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BestBet EstablishmentSouth2014

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‘Best Bet’ IPM strategy  Establishment pests – Southern region    Pre‐season Pre‐sowing Emergence Crop establishment  Earth mites ...

Published at: ipmguidelinesforgrains.com.au

BestBet EstablishmentNorth2014

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‘Best Bet’ IPM strategy  Establishment pests – Northern region    Pre‐season Pre‐sowing Emergence Crop establishment  Blue earth mites  (BOM) Assess risk.    High risk when   history of high mite pressure   susceptible crop (canola, pasture, lucerne)   rotating from pasture to crop   seasonal forecast for dry or cool, wet conditions.    If risk high, consider:    planting a less susceptible crop   controlling mites in  the pasture to reduce  carryover   using a seed dressing on susceptible crops. If high risk:  monitor frequently until crop  establishment   consider a higher ...

Published at: ipmguidelinesforgrains.com.au

Maize IPM Workshops north March2013

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                Maize insect pest management   Northern grains region   Compiled  by  Kate  Charleston,  March  2013  This publication has  been compiled  by Kate  Charleston  of  Crop  and Food  Science,  Queensland  Department  of Agriculture,  Fisheries and  Forestry,  and draws  on previous publications and  original research  by Dave  Murray  and other  departmental  Entomologists.  DAFF and GRDC  funding  for the  IPM  Workshops  project (DAQ00179)  has assisted  the preparation of  this public ation.   Unless otherwise  acknowledged, photographs are  provided by DAFF  Queensland...

Published at: ipmguidelinesforgrains.com.au

Que es la Agricultura Sustentable

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¿QUÉ ES LA AGRICULTURA SUSTENTABLE? 1 www.sare.org UN MUESTRARIO DE PRÁCTICAS SUSTENTABLES DE SARE INVESTIGACIÓN Y EDUCACIÓN EN AGRICULTURA SUSTENTABLE (SARE, SUSTAINABLE AGRICULTURE RESEARCH AND EDUCATION) ¿qué es la agricultura SUSTENTABLE ?2 ¿QUÉ ES LA AGRICULTURA SUSTENTABLE? www.sare.org Todos los días, agricultores y rancheros alrededor del mundo desar - rollan estrategias nuevas e innovadoras para producir y distribuir alimentos, combustible y fibra de manera sustentable. Aunque estas estrategias son altamente variables, todas ellas tienen tres objetivos generales,...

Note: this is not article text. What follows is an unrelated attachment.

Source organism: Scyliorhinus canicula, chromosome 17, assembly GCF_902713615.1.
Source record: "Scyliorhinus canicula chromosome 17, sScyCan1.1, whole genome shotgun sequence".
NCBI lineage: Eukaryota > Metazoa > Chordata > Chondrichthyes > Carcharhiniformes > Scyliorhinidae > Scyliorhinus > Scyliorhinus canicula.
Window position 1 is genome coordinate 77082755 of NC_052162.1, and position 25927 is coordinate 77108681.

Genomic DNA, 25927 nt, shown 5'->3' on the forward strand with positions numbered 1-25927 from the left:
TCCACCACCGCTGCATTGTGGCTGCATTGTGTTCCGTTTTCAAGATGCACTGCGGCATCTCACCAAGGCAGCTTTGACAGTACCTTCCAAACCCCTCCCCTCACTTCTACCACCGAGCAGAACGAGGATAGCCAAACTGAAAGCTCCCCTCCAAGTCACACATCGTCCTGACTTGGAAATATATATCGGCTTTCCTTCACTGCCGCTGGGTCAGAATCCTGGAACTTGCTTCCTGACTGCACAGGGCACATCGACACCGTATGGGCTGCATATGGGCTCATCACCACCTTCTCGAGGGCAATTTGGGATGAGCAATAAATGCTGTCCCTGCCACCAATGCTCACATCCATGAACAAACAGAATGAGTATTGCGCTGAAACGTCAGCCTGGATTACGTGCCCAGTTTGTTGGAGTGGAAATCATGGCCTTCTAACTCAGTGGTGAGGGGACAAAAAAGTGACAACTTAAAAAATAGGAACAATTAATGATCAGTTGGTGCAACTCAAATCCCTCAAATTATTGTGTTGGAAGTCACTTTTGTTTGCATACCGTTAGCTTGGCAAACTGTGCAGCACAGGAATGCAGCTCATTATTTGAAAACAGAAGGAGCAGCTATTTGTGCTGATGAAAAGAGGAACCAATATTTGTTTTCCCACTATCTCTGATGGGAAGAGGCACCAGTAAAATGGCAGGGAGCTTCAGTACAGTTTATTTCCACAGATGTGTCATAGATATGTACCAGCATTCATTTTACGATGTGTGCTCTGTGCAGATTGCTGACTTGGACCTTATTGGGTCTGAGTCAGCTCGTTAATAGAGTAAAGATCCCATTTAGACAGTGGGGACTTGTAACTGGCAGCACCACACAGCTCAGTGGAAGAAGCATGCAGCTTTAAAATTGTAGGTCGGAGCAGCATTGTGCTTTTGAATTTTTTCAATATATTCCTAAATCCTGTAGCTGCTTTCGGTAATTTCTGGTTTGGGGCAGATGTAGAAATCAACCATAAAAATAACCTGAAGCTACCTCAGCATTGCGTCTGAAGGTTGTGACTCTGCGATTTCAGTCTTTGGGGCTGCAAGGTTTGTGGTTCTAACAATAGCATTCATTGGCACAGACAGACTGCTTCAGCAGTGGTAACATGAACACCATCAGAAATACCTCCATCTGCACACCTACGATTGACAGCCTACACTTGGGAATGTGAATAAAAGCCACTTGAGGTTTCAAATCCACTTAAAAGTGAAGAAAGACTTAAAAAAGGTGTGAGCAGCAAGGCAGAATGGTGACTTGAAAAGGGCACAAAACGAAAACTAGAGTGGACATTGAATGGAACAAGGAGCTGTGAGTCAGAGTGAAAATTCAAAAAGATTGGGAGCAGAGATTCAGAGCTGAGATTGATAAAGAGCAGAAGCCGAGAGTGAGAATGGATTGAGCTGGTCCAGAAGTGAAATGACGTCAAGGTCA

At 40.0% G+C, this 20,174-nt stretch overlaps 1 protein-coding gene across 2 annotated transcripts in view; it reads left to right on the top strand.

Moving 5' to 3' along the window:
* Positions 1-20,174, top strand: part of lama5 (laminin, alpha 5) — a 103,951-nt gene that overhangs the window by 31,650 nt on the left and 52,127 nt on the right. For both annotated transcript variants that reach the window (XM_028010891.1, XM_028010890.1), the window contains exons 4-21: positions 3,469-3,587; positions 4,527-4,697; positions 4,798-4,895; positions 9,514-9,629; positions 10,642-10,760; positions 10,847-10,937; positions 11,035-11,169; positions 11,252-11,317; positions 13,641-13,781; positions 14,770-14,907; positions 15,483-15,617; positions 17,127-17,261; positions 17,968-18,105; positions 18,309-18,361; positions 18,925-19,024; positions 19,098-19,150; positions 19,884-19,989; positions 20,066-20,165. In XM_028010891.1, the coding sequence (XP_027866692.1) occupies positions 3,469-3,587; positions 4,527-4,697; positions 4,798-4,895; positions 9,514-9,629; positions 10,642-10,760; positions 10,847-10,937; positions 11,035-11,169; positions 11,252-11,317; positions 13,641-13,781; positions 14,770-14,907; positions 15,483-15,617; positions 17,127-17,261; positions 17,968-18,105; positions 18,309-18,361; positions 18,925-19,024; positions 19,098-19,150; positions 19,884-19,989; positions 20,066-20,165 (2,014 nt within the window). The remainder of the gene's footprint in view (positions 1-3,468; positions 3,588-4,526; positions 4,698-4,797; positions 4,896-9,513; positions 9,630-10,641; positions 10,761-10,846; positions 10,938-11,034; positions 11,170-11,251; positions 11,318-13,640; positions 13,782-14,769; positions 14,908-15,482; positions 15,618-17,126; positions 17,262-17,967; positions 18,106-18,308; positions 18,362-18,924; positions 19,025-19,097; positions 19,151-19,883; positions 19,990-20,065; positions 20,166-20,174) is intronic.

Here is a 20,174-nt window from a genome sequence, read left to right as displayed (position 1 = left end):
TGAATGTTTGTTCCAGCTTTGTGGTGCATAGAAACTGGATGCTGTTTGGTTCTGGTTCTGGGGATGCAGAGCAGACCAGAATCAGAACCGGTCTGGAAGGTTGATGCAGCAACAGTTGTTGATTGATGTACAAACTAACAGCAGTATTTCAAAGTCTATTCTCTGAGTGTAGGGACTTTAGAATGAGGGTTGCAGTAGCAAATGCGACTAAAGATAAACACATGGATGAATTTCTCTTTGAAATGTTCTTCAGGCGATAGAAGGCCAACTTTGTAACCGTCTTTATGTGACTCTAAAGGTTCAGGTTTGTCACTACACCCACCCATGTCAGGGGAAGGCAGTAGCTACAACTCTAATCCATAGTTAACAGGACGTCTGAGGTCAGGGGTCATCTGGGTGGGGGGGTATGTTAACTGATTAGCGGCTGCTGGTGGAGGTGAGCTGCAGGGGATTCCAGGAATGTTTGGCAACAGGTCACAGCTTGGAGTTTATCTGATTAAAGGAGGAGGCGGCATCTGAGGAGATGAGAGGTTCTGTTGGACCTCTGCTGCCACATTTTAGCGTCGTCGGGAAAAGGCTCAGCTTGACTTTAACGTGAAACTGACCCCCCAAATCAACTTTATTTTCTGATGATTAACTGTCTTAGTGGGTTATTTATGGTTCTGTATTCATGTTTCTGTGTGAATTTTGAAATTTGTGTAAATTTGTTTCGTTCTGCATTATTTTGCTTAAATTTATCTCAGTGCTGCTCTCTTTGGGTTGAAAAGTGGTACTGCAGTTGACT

Published at: sare.org

Estrategias Economico Ambientales en la Crianza de Cerdos

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02/04 THE NATIONAL OUTREACH ARM OF USDA-SARE Estrategias Económico-Ambientales en la Crianza de Cerdos TOM FRANTZEN, AGRICULTOR DE NEW HAMPTON, IOWA 1,HA criado cerdos desde el parto hasta el engorde durante 14 a?os. Criaba 1,200 2cerdos en estructuras cerradas en el invierno y en pastos durante el verano. Las pocilgas donde invernaban las cerdas eran desagradables. En los meses fr?os los animales no engordaban bien y se com- portaban agresivamente. El esti?rcol ca?a en un foso a trav?s del piso de rejilla. Frantzen lo bombeaba y repart?a luego por sus campos de ma?z, soya y pastos. ?...

Published at: sare.org

GRDC GrowNotes Durum Western

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PLANNING AND PADDOCK PREPARATION PLANTING PLANT GROWTH (PHENOLOGY) NUTRITION AND FERTILISER DISEASES WEEDS AND HERBICIDES PESTS AND INSECTS FROST AND HEAT STRESS HARVEST GRAIN MARKETING CURRENT RESEARCH GRDC AND INDUSTRY CONTACTS WESTERN DURUM DECEMBER 2017 GROWNOTES TMii DURUM Start here for answers to your immediate durum crop management issues What variety of durum should I grow? What fertilisers do I require? Are the diseases of durum manageable? Are there specific weed control issues? How do I manage pests and insects? How do I market my durum grain?   fi  ffi( )...

Published at: grdc.com.au

GrowNote Durum West 0 Contents

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WESTERN JUNE 2018 CONTENTS DURUMiv Contents DURUM Contents Introduction A.1 Overview ........................................................................\ ...............................................1 A.2 Durum wheat economics and grain quality ........................................................... 3 A.3 Agronomic factors ........................................................................\ .............................. 4 A.4 Plant development and growth stages .................................................................. 5 A.5 Estimating grain yield...